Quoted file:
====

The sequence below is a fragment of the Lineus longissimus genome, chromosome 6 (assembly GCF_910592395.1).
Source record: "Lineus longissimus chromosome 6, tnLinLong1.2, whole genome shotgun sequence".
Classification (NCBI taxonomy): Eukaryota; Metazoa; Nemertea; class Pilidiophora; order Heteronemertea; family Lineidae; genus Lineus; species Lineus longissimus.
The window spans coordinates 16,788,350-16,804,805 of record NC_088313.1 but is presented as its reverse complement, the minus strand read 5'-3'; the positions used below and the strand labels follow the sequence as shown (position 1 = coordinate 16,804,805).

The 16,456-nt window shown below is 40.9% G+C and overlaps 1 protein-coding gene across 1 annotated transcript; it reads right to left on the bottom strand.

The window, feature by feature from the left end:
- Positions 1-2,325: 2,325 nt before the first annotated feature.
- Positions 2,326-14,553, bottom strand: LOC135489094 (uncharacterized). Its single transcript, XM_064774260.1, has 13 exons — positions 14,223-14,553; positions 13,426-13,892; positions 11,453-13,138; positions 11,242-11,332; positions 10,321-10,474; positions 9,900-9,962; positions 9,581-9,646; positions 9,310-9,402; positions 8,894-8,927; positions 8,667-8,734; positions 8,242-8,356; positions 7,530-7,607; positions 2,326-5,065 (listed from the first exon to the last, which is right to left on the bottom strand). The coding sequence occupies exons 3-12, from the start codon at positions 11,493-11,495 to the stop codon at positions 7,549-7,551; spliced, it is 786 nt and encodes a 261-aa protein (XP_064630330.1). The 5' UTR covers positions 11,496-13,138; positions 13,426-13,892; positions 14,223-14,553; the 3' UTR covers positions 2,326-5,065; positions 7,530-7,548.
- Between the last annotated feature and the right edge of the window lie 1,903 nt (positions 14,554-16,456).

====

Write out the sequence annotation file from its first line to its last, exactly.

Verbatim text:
The sequence below is a fragment of the Lineus longissimus genome, chromosome 6 (assembly GCF_910592395.1).
Source record: "Lineus longissimus chromosome 6, tnLinLong1.2, whole genome shotgun sequence".
Classification (NCBI taxonomy): Eukaryota; Metazoa; Nemertea; class Pilidiophora; order Heteronemertea; family Lineidae; genus Lineus; species Lineus longissimus.
The window spans coordinates 16,788,350-16,804,805 of record NC_088313.1 but is presented as its reverse complement, the minus strand read 5'-3'; the positions used below and the strand labels follow the sequence as shown (position 1 = coordinate 16,804,805).

The 16,456-nt window shown below is 40.9% G+C and overlaps 1 protein-coding gene across 1 annotated transcript; it reads right to left on the bottom strand.

The window, feature by feature from the left end:
- Positions 1-2,325: 2,325 nt before the first annotated feature.
- Positions 2,326-14,553, bottom strand: LOC135489094 (uncharacterized). Its single transcript, XM_064774260.1, has 13 exons — positions 14,223-14,553; positions 13,426-13,892; positions 11,453-13,138; positions 11,242-11,332; positions 10,321-10,474; positions 9,900-9,962; positions 9,581-9,646; positions 9,310-9,402; positions 8,894-8,927; positions 8,667-8,734; positions 8,242-8,356; positions 7,530-7,607; positions 2,326-5,065 (listed from the first exon to the last, which is right to left on the bottom strand). The coding sequence occupies exons 3-12, from the start codon at positions 11,493-11,495 to the stop codon at positions 7,549-7,551; spliced, it is 786 nt and encodes a 261-aa protein (XP_064630330.1). The 5' UTR covers positions 11,496-13,138; positions 13,426-13,892; positions 14,223-14,553; the 3' UTR covers positions 2,326-5,065; positions 7,530-7,548.
- Between the last annotated feature and the right edge of the window lie 1,903 nt (positions 14,554-16,456).